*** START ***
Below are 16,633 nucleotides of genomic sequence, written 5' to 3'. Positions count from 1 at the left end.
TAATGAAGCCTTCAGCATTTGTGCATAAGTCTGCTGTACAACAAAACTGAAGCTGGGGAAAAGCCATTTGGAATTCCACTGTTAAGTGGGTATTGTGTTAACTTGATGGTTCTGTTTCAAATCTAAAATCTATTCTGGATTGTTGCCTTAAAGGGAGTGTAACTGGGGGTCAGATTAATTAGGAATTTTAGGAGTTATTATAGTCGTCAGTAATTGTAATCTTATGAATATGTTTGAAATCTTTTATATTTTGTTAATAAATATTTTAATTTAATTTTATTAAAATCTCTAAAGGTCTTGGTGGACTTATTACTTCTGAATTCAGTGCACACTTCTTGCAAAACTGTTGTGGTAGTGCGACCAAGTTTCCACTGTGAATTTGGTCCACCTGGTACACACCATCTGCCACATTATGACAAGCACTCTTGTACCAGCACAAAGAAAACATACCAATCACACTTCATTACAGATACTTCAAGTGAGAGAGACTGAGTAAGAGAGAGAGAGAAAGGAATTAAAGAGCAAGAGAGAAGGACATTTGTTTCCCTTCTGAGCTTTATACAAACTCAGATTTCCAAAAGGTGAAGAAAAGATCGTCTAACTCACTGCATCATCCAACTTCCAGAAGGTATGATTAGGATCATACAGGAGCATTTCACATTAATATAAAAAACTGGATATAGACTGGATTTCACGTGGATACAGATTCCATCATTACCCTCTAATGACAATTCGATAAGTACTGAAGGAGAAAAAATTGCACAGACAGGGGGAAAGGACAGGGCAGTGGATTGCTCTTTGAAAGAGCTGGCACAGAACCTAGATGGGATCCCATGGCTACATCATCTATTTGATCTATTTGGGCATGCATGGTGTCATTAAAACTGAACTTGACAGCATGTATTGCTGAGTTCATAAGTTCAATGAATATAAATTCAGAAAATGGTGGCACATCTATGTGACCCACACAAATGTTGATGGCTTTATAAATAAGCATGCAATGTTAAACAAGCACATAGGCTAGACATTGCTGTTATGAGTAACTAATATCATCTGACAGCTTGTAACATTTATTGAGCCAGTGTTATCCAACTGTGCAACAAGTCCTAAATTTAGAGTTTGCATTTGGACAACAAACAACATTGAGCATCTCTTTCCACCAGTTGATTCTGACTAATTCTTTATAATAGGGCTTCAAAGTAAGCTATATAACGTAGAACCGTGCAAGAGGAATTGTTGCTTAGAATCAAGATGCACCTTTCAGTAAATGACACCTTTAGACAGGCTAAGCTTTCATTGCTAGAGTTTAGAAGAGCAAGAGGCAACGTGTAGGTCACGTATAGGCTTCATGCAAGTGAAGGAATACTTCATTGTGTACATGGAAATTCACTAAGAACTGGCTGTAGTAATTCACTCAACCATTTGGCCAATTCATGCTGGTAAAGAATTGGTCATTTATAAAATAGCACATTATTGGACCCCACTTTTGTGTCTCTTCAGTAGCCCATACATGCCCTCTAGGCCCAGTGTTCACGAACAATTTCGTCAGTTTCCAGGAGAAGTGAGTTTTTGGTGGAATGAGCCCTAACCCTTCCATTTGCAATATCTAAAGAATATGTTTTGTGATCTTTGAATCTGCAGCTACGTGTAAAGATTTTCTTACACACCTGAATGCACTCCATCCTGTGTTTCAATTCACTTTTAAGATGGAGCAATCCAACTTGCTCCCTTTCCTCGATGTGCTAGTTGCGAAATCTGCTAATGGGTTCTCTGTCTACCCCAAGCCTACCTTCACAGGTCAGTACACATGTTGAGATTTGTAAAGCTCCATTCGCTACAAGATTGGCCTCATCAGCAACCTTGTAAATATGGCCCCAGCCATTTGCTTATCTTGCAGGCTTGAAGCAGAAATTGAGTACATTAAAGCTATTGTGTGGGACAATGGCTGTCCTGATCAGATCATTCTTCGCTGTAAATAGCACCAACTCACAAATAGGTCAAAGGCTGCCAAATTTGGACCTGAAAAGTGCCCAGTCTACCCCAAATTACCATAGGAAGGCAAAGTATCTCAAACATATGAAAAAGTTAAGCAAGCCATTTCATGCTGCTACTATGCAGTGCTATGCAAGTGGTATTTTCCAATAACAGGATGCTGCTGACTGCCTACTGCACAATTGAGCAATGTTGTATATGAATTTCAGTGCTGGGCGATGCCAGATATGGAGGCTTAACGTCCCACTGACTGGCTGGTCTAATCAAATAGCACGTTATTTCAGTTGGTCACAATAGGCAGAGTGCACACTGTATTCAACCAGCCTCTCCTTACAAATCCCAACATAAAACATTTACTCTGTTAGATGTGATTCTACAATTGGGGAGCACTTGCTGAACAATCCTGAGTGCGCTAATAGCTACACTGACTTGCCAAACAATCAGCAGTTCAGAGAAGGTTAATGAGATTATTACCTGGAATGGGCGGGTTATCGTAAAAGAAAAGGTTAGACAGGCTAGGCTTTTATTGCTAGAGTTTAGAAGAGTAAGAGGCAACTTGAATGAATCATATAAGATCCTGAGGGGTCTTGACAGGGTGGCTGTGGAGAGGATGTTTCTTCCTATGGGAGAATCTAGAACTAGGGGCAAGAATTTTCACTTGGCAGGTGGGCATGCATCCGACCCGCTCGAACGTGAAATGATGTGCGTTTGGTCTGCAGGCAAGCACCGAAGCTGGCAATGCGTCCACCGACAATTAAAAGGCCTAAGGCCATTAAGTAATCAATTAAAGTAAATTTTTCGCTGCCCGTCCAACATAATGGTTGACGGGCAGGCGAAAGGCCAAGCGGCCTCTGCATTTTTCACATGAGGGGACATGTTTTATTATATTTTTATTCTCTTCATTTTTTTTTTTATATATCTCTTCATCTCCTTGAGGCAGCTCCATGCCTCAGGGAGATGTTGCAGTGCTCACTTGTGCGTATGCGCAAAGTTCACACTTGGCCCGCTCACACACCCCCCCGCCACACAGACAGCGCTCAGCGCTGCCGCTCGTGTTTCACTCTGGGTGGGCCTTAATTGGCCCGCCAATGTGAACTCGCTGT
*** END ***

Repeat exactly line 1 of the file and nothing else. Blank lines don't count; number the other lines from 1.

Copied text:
Below are 16,633 nucleotides of genomic sequence, written 5' to 3'. Positions count from 1 at the left end.